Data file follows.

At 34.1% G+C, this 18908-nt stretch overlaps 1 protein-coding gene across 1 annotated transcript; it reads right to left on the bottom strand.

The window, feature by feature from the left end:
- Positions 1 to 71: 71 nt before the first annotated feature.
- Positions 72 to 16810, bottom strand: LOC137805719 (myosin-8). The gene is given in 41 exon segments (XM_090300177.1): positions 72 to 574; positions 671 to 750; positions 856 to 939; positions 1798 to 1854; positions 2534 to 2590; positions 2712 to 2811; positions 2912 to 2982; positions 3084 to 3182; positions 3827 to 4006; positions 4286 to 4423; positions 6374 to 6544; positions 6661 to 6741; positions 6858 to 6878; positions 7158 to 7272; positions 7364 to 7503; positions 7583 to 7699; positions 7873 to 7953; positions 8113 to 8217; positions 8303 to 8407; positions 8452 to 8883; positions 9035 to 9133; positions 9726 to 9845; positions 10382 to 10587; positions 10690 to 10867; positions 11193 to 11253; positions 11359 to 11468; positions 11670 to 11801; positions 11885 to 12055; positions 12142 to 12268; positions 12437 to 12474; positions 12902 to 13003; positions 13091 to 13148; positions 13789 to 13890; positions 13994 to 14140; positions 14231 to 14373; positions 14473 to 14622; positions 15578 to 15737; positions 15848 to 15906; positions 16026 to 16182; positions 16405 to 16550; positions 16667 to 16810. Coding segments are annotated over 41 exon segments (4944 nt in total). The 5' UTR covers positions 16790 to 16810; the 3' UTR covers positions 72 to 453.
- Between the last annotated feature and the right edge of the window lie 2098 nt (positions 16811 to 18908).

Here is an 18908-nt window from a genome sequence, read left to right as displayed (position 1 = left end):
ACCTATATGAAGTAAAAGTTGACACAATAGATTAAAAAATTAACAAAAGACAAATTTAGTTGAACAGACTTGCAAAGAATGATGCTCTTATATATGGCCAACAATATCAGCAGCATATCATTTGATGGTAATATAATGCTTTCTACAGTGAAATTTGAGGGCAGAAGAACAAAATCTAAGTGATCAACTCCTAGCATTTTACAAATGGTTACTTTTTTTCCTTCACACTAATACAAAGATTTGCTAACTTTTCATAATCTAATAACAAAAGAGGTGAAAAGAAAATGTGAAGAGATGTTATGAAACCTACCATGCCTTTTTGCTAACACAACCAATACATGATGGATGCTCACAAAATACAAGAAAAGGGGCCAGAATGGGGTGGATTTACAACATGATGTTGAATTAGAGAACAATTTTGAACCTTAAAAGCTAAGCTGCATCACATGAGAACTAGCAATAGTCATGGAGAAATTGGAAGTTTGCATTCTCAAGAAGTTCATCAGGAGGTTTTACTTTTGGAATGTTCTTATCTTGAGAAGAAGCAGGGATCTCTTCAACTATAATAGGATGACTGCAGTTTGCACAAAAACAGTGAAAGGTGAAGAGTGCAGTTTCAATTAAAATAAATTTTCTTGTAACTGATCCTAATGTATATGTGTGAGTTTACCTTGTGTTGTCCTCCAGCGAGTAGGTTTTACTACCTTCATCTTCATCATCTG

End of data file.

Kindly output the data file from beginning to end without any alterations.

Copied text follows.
At 34.1% G+C, this 18908-nt stretch overlaps 1 protein-coding gene across 1 annotated transcript; it reads right to left on the bottom strand.

The window, feature by feature from the left end:
- Positions 1 to 71: 71 nt before the first annotated feature.
- Positions 72 to 16810, bottom strand: LOC137805719 (myosin-8). The gene is given in 41 exon segments (XM_090300177.1): positions 72 to 574; positions 671 to 750; positions 856 to 939; positions 1798 to 1854; positions 2534 to 2590; positions 2712 to 2811; positions 2912 to 2982; positions 3084 to 3182; positions 3827 to 4006; positions 4286 to 4423; positions 6374 to 6544; positions 6661 to 6741; positions 6858 to 6878; positions 7158 to 7272; positions 7364 to 7503; positions 7583 to 7699; positions 7873 to 7953; positions 8113 to 8217; positions 8303 to 8407; positions 8452 to 8883; positions 9035 to 9133; positions 9726 to 9845; positions 10382 to 10587; positions 10690 to 10867; positions 11193 to 11253; positions 11359 to 11468; positions 11670 to 11801; positions 11885 to 12055; positions 12142 to 12268; positions 12437 to 12474; positions 12902 to 13003; positions 13091 to 13148; positions 13789 to 13890; positions 13994 to 14140; positions 14231 to 14373; positions 14473 to 14622; positions 15578 to 15737; positions 15848 to 15906; positions 16026 to 16182; positions 16405 to 16550; positions 16667 to 16810. Coding segments are annotated over 41 exon segments (4944 nt in total). The 5' UTR covers positions 16790 to 16810; the 3' UTR covers positions 72 to 453.
- Between the last annotated feature and the right edge of the window lie 2098 nt (positions 16811 to 18908).

Here is an 18908-nt window from a genome sequence, read left to right as displayed (position 1 = left end):
ACCTATATGAAGTAAAAGTTGACACAATAGATTAAAAAATTAACAAAAGACAAATTTAGTTGAACAGACTTGCAAAGAATGATGCTCTTATATATGGCCAACAATATCAGCAGCATATCATTTGATGGTAATATAATGCTTTCTACAGTGAAATTTGAGGGCAGAAGAACAAAATCTAAGTGATCAACTCCTAGCATTTTACAAATGGTTACTTTTTTTCCTTCACACTAATACAAAGATTTGCTAACTTTTCATAATCTAATAACAAAAGAGGTGAAAAGAAAATGTGAAGAGATGTTATGAAACCTACCATGCCTTTTTGCTAACACAACCAATACATGATGGATGCTCACAAAATACAAGAAAAGGGGCCAGAATGGGGTGGATTTACAACATGATGTTGAATTAGAGAACAATTTTGAACCTTAAAAGCTAAGCTGCATCACATGAGAACTAGCAATAGTCATGGAGAAATTGGAAGTTTGCATTCTCAAGAAGTTCATCAGGAGGTTTTACTTTTGGAATGTTCTTATCTTGAGAAGAAGCAGGGATCTCTTCAACTATAATAGGATGACTGCAGTTTGCACAAAAACAGTGAAAGGTGAAGAGTGCAGTTTCAATTAAAATAAATTTTCTTGTAACTGATCCTAATGTATATGTGTGAGTTTACCTTGTGTTGTCCTCCAGCGAGTAGGTTTTACTACCTTCATCTTCATCATCTG